Laurel & Hardy: How to be Stupid

Stan Laurel and Oliver Hardy were two of the greatest physical comedians on film. Before teaming up, they acted separately in hundreds of short films. Stan had a career in music hall working under Fred Karno along with Charlie Chaplin. Together, the two struck gold with their carefully crafted comedy of errors. They began in silent films, and when sound came along, they were one of the few acts to prosper with the new technology. They weren’t just slapstick. They could work verbal comedy, and relationship comedy with the various husband and wife scenarios they created. But mostly they are known for the trouble they got into with their half-baked thinking.

It’s important to understand that they each have a style of stupidity. Being foolish has many shades from the drooling idiot who seems to understand nothing, to the absent minded professor who is both brilliant and bumbling. When creating a stupid character, there are many directions to take. Stan Laurel’s character is primarily a simpleton. His mind doesn’t quite handle complex thought. Oliver Hardy is an aspirational fool. He wants to do things well, he can concoct plans, but he overestimates himself and his partner. Ollie is usually the motivator. In real life, Stan Laurel was the creative force in the pair, but in character it was Ollie’s job to get the ball rolling.

One of the ways Laurel and Hardy were different from other comedians was that there were fewer surprises. The audience can see the gags coming. As they are doing the stupid thing, it builds anticipation in the audience, and the gag is the payoff. Because they are stupid, Stan and Ollie do NOT see what is going to happen.

How does one start a story where your character can make themselves look stupid? In physical comedy, it’s all about getting into a difficult situation. Some of their best works were built around one simple challenge, such as deliver a piano up a huge flight of steps. While there is a lot of hard labor, they also get numerous unexpected obstacles. Of course, making them move vertically in space allows gravity (an essential component in physical comedy) to work its magic. In Berth Marks all they have to do is climb into an upper berth on a Pullman train car, change clothes, and get into bed. Squeezing 2 people into a small space allows them very close interaction. The simpler the challenge, the stupider your character looks when they struggle with it. When things get awkward, they can make it worse. In comedy, a situation can never be too awkward, it’s a just a matter of getting there in a way through a sequence of events that build on each other.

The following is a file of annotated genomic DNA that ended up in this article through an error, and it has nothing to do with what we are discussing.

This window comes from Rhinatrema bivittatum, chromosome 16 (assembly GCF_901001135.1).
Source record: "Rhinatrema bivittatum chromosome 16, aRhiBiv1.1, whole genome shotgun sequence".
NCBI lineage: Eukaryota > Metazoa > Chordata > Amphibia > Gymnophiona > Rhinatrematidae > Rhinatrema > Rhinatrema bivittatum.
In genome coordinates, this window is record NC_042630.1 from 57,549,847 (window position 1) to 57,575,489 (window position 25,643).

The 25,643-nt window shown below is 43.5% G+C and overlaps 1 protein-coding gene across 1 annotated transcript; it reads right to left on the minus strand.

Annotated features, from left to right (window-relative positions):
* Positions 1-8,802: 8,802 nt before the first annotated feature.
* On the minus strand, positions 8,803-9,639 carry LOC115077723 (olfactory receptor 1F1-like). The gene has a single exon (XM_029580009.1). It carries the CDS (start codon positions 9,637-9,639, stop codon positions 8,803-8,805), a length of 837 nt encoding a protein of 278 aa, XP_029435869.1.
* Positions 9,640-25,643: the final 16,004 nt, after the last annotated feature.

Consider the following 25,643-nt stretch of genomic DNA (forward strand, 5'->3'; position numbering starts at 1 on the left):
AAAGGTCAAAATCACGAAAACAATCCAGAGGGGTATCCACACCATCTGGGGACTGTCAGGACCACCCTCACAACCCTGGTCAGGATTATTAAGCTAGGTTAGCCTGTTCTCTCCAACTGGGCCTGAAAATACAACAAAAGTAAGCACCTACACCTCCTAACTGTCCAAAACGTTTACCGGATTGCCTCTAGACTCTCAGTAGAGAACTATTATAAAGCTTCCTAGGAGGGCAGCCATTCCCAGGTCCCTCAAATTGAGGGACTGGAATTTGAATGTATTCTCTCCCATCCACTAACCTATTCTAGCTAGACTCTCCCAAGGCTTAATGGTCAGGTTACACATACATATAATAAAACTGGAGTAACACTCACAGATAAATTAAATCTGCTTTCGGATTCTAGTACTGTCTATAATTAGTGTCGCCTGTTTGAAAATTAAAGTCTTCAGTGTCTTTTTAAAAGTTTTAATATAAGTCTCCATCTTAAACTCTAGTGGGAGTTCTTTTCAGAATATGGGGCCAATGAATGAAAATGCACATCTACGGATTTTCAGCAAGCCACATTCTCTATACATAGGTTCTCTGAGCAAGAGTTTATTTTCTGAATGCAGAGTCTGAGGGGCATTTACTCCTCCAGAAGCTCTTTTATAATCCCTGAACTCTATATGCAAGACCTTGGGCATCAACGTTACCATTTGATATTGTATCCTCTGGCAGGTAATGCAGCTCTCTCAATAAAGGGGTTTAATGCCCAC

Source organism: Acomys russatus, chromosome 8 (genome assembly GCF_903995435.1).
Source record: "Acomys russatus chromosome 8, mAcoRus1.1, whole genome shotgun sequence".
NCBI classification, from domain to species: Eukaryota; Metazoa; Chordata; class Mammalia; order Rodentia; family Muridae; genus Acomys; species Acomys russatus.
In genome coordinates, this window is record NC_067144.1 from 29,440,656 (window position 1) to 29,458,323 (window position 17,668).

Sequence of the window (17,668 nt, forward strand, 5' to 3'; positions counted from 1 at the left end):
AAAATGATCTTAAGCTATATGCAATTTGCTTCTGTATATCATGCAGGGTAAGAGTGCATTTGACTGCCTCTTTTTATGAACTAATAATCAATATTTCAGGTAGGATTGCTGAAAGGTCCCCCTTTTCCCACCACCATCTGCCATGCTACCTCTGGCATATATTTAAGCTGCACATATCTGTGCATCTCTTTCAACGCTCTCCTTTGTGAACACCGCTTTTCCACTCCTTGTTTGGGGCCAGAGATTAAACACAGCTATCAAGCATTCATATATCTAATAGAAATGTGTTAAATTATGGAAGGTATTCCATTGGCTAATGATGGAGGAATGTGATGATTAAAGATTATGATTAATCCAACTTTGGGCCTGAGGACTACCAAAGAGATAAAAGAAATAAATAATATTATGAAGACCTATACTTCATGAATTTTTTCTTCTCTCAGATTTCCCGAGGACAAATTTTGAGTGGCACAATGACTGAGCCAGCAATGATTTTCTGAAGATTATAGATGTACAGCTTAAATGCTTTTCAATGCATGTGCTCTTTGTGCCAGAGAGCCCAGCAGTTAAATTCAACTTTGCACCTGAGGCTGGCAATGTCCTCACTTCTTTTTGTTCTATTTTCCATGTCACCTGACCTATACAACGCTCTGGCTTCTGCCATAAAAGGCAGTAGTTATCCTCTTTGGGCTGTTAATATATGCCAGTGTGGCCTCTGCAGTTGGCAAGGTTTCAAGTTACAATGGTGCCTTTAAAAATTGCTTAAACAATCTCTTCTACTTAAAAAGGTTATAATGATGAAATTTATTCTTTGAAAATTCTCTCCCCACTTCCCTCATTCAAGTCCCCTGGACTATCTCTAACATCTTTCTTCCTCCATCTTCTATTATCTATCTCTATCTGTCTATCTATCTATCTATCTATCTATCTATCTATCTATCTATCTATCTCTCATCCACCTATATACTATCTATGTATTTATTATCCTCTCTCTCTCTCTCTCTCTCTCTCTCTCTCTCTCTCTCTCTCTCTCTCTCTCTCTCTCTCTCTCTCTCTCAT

Berth Marks

Through all of their films, the most basic way they show their stupidity is they just don’t seem to learn. I would call this rule #1. With carefully arranged variations, they will make essentially the same mistake again and again. At a construction site, Stan will not learn that Ollie needs a sturdy plank to walk on. After three bricks in a row land on his head, Ollie appears to believe that must be all of them, so he doesn’t move out of the way of the fourth. They are endlessly surprised at what happens to them, while the audience knows exactly what’s coming. Watching their reactions is half the fun.